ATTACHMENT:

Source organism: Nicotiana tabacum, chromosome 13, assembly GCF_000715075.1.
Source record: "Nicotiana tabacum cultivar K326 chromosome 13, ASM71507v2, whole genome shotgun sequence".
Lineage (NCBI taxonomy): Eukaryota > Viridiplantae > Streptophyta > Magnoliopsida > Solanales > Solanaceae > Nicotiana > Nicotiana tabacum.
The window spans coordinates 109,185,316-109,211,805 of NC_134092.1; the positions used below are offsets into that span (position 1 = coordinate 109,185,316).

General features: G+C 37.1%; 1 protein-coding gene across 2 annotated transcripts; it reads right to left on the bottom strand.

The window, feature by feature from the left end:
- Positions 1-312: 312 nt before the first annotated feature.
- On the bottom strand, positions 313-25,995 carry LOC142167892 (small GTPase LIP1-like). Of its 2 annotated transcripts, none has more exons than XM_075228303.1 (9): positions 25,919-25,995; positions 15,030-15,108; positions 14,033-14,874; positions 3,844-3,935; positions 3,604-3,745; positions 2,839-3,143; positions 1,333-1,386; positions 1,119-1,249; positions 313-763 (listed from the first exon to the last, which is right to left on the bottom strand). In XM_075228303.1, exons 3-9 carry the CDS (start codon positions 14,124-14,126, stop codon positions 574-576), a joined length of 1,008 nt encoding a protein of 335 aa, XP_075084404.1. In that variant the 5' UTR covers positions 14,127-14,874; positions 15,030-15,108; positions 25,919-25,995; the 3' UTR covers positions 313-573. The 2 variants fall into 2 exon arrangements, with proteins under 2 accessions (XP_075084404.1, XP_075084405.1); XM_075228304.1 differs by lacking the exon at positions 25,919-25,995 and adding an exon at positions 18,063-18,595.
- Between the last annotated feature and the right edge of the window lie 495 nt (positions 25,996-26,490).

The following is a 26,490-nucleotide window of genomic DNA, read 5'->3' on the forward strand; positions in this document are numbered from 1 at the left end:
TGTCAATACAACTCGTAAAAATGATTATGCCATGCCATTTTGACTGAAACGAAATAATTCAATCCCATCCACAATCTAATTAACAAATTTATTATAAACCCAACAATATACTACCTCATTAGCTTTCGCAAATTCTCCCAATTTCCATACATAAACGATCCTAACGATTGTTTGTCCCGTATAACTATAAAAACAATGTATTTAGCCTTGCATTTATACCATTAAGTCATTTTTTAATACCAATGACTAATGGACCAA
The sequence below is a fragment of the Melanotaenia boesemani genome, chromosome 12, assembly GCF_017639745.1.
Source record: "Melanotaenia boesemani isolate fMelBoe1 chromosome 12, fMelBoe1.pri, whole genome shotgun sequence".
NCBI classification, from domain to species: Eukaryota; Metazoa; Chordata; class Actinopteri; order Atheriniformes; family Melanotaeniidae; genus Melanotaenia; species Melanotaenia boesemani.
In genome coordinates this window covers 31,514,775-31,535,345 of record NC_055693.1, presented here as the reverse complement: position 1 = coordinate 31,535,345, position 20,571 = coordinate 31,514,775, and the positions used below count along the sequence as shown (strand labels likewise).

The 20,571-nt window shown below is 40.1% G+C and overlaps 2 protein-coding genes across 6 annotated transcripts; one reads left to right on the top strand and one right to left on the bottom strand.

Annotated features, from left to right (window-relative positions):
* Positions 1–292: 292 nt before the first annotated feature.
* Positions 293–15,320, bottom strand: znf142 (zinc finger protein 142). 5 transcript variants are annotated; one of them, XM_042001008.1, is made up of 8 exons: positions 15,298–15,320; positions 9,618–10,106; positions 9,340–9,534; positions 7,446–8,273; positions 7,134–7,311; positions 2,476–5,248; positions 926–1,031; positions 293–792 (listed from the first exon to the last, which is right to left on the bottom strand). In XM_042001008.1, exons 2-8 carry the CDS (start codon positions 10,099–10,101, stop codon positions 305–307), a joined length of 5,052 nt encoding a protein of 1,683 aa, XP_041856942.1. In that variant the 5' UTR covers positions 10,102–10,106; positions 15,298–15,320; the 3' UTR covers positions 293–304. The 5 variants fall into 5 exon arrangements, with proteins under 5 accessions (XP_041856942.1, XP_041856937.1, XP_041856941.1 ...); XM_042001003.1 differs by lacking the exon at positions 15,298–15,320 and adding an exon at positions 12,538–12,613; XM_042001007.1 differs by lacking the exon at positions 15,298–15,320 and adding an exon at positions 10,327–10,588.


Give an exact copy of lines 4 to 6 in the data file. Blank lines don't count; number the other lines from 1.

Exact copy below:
The window spans coordinates 109,185,316-109,211,805 of NC_134092.1; the positions used below are offsets into that span (position 1 = coordinate 109,185,316).

General features: G+C 37.1%; 1 protein-coding gene across 2 annotated transcripts; it reads right to left on the bottom strand.

The window, feature by feature from the left end: